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Romantic Poetry Keats, Shelley and Byron. The Big Six William Blake (1757- 1827) Willliam Wordsworth(1770- 1850) Samuel Taylor Coleridge (1772-1834) John.

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Presentation on theme: "Romantic Poetry Keats, Shelley and Byron. The Big Six William Blake (1757- 1827) Willliam Wordsworth(1770- 1850) Samuel Taylor Coleridge (1772-1834) John."— Presentation transcript:

1 Romantic Poetry Keats, Shelley and Byron

2 The Big Six William Blake ( ) Willliam Wordsworth( ) Samuel Taylor Coleridge ( ) John Keats ( ) Percy Bysshe Shelley ( ) Lord Byron ( ) Jane Austen

3 Romantic Age First Generation: The emphasis on Nature and correspondence between Nature and human nature (e.g. US – Whitman, Dickinson) Feeling (“spontaneous overflow of powerful feeling”) Imagination (e.g. “I Wandered Lonely as a Cloud”) & Vision Common people (“Infant Joy” “Infant Sorrow”) Individualism & Quest

4 Romantic Age 2nd Generation: The emphasis on Feeling Art & Imagination (e.g. “Ode on a Grecian Urn”) & Vision Individualism & Quest for the remote (myth) Breaking down more boundaries (e.g. the sensual, the moral); against authority (“Ozymandias”)

5 John Keats October 31, February 23, 1821; died at the age of 25 of tuberculosis. Originally a surgeon and changed his mind in "Here lies one whose name was writ in water."

6 Ode on a Grecian Urn 1.Using apostrophe to speak to the Urn in order to enter its realm (the realm of art and permanence); 2.The process: question  empathy  confirmation  differentiation between the human and the artistic.

7 Percy Bysshe Shelley eloped with the 16-year old Harriet Westbrook; disinherited because of this marriage. In 1814, Shelley traveled abroad with Mary Wollstonecraft Godwin, the daughter of the philosopher and anarchist William Godwin ( ). Harriet committed suicide, and then Shelley married Mary. Shelley was Drowned in 1822.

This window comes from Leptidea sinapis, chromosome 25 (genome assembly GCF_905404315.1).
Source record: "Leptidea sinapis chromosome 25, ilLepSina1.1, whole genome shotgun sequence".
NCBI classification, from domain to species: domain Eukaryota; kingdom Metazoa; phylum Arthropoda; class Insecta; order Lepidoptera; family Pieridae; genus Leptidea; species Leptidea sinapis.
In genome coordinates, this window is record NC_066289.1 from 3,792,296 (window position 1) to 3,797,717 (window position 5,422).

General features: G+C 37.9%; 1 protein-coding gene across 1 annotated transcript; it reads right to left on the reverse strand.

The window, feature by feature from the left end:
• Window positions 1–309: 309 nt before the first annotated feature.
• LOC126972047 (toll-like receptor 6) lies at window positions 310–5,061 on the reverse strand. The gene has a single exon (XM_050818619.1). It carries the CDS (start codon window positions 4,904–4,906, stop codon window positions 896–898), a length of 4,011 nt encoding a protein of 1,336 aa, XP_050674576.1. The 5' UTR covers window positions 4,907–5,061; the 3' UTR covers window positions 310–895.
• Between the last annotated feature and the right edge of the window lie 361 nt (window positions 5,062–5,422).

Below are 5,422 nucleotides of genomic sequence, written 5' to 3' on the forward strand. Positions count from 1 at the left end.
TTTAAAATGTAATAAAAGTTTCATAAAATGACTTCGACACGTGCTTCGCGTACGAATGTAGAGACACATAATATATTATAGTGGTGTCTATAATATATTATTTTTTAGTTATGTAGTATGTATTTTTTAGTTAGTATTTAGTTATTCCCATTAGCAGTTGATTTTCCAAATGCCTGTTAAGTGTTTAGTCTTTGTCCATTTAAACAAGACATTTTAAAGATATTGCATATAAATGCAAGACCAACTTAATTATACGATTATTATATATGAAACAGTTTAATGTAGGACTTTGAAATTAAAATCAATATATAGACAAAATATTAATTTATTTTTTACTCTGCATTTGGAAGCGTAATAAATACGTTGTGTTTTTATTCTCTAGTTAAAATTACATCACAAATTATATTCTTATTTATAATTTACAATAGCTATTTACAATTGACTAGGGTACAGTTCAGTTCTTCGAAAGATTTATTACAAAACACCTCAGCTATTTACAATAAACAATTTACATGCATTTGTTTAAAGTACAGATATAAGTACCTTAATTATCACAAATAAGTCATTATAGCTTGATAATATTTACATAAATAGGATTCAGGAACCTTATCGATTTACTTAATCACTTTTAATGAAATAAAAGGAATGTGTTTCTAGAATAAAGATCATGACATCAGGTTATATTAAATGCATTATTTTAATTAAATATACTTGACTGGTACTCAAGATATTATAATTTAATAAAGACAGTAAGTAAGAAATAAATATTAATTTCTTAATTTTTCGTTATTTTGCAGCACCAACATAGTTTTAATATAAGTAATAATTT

8 Ozymandias The use of frames: the traveler’s story Contradictions used to present the ironies of human ambition: –shatter visage  frown and sneer; –Passion on “these lifeless things” survives “the hand” and “the heart” (whose heart?) –“colossal” wreck –boundless sand.

9 Lord Byron See the video Born with a clubfoot Child Harold – the disparity between Romantic ideals and reality Involved in affairs with a married woman and his half sister. portrait of Lord Byron in Albanian dress by Thomas Phillips, c1835 (source)source

10 SHE WALKS IN BEAUTY 1.How is “she” described? With what images (of contradictions)? What does beauty means? And “walk”? 2.How do the sound effects help convey the meanings of the poem?

11 SHE WALKS IN BEAUTY SHE WALKS IN BEAUTY, like the night Of cloudless climes and starry skies; And all that's best of dark and bright Meet in her aspect and her eyes; Thus mellow'd to that tender light Which heaven to gaudy day denies.

12 SHE WALKS IN BEAUTY One shade the more, one ray the less, Had half impair'd the nameless grace, Which waves in every raven tress, Or softly lightens o'er her face; Where thoughts serenely sweet express, How pure, how dear their dwelling- place.

13 SHE WALKS IN BEAUTY And on that cheek, and o'er that brow, So soft, so calm, yet eloquent, The smiles that win, the tints that glow, But tell of days in goodness spent, A mind at peace at all below, A heart whose love is innocent !

14 SHE WALKS IN BEAUTY she – sheds ‘tender’ light (combines darkness and light//aspect and eyes//appearance, heart and thought.) -- grace in motion on her dress and her face, and expressive of her pure mind and thought. -- cheeks and smile glow to reveal her goodness, mind and heart. rhythm: iambs with one trochee Sounds: [m] [s] [o] [e]


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